The Mind of Mr J.G. Reeder – The Strange Case (21st May 1969)

Lord Sellington (John Robinson) is estranged from his son, Sir Harry Carlin (Edward Fox). Harry is a dissolute spendthrift, desperate for money which his father refuses to supply. So when Lord Sellington is found dead, his son is the obvious suspect. But is he too obvious?

Well, yes – otherwise there wouldn’t be much of a story. To be honest, the mystery part of The Strange Case isn’t terribly taxing as the list of possible suspects is quite small. So it’s best just to sit back and enjoy the story.

Robinson (the grumpy Quatermass) plays a rather grumpy Lord. Typecasting at work I think. Although to be fair to him, there’s a brief moment later on when he starts to unbend just a little (after Lord Sellington is reunited with his grandson). Robinson certainly does what he can to give the role some light and shade.

Edward Fox’s character spends most of his time blissed out on opium down a seedy Limehouse den but in the few moments when he’s lucid, Harry displays an arrogant charm. Incidentally, still reeling from the browning up in the last episode, today there’s the unforgettable sight of Denis Shaw as Wu Tong. It’s very much a “me velly solly” sort of performance.

John Malcolm (later very solid in Enemy at the Door) and Jennifer Wilson also feature. It’s one of the odd quirks of archive television watching that you can so often stumble across the same actors again and again – having just seen Wilson in an episode of Special Branch, she now reappears in this (as Harry’s estranged wife – now working as Reeder’s temporary secretary).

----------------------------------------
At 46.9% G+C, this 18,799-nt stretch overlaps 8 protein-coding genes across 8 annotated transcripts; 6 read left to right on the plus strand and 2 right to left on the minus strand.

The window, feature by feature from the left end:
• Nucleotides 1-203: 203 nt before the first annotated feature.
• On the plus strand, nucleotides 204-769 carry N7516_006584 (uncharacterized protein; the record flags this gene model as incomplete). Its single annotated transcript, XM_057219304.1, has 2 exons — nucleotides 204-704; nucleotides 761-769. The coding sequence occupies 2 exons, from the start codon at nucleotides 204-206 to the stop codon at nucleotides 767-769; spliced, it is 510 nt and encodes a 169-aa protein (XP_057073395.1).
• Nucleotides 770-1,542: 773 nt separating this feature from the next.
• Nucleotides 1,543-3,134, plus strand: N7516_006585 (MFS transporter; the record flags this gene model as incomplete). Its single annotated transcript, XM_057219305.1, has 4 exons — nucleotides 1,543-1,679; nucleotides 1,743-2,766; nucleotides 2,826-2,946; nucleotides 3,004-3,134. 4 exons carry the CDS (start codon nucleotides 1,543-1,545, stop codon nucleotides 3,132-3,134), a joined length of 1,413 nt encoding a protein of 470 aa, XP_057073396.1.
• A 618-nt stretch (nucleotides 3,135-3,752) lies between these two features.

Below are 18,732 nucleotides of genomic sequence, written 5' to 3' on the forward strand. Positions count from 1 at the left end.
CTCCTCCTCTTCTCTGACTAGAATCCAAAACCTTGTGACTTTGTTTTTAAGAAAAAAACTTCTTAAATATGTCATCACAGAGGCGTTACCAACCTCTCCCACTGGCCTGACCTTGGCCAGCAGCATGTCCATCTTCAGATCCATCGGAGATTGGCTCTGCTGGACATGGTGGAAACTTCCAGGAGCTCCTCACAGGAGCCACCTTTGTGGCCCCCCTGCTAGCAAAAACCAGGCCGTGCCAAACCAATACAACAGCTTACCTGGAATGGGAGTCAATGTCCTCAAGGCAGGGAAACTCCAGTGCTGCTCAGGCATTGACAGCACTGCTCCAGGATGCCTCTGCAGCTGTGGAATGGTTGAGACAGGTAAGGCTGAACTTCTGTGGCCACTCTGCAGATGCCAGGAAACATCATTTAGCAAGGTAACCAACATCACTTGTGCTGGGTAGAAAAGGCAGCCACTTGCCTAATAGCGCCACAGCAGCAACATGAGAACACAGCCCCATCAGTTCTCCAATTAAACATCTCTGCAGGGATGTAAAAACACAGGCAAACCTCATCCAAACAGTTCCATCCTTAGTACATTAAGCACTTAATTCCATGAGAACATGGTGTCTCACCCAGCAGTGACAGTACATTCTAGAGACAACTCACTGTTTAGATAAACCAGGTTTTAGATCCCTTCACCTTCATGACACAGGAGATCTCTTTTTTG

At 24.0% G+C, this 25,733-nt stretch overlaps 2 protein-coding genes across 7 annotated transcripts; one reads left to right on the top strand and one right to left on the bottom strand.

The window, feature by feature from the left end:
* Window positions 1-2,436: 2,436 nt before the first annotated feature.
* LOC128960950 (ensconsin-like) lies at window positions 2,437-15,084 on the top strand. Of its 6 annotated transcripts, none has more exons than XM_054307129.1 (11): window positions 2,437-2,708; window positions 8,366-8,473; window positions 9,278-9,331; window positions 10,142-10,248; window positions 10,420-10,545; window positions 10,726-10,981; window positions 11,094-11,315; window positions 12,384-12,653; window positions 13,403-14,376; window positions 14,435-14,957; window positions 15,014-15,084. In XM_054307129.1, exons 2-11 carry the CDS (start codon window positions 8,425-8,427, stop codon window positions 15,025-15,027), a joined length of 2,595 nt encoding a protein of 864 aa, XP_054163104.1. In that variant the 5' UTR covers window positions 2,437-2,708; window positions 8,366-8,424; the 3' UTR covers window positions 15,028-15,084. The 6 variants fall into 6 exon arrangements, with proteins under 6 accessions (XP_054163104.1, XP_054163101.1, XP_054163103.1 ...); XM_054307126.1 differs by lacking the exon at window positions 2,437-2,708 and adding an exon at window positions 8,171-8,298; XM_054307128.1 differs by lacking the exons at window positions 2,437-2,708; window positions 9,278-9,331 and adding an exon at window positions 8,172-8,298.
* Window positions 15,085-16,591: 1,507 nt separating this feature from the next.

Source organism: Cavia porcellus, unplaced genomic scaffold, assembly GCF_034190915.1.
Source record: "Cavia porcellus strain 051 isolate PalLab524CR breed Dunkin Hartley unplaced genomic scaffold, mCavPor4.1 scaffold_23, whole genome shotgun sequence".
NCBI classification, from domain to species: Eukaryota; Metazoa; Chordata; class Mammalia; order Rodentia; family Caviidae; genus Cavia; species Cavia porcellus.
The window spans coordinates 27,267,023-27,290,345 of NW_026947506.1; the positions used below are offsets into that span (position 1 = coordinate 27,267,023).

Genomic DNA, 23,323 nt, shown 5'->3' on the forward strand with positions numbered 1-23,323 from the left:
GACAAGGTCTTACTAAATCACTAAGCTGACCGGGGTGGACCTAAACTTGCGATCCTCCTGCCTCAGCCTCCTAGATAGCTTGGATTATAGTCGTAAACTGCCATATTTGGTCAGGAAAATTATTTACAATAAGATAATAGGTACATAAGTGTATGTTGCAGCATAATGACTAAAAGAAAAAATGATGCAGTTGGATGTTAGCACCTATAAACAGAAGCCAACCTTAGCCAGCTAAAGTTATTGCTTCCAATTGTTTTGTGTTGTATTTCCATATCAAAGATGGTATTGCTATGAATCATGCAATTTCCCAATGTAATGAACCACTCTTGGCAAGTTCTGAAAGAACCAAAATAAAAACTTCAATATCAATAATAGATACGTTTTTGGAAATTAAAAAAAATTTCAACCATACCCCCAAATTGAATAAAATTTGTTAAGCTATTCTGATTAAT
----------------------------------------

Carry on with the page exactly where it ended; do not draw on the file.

Reeder is initially a little reluctant to hire a member of the aristocracy, but he succumbs. The best comic moment of the episode occurs when Sir Jason Toovey discovers her true identity – nobody could splutter quite like Willoughby Goddard.

Once again, I have to say that whilst the story is a little thin, Hugh Burden manages to come up trumps. Reeder’s tangle with the baddy is great fun – Mr J.G. pulling a sword from his umbrella in order to do battle. So whilst the mystery is a little lacking, a series of strong performances from the main cast members helps to keep the interest levels up.

 

The Mind of Mr J.G. Reeder – Sheer Melodrama (14th May 1969)

British actors browning up is an occupational hazard you encounter when watching television from the sixties and seventies. Today’s episode of Reeder has two prime examples – Michael Bates (as Ras Lal Punjabi) and Leslie Lawton (as Ram Bannerjee).

Bates, of course, would later don the brown make-up once again when he played Rangi Ram in It Ain’t Half Hot Mum. Bates’ performance in IAHHM is presumably one of the reasons why the sitcom no longer receives television screenings, which is a shame as Ram (as befits a Perry/Croft character) does have certain subtleties.

However, subtle is certainly something you couldn’t accuse Ras Lal Punjabi of being. The character is grotesquely over the top, but then – as per the episode title – that’s really the point of the story. Bates’ turn has an air of mockery, but it’s still somewhat difficult to take.

Elsewhere in the episode, a fresh-faced Ken Campbell catches the eye as Tommy Fenalow, an obviously criminal type. The suit and the moustache are both dead giveaways.

The story, such as it is, is not terribly gripping. But, as always, Hugh Burden manages to make something out of it. Reeder’s love for melodramatic theatre (he’s a devotee of the Sweeney Todd type of drama) is a nice little touch. Guy Verney’s direction is also quite noteworthy – he makes good use out of some strong production design (the high angles in the warehouse set, for example).

Having quickly skimmed through the original story, it’s interesting to note that Vincent Tisley’s adaptation was pretty faithful – especially the passage where Reeder explains to Margaret Belman exactly why he enjoys a decent melodrama.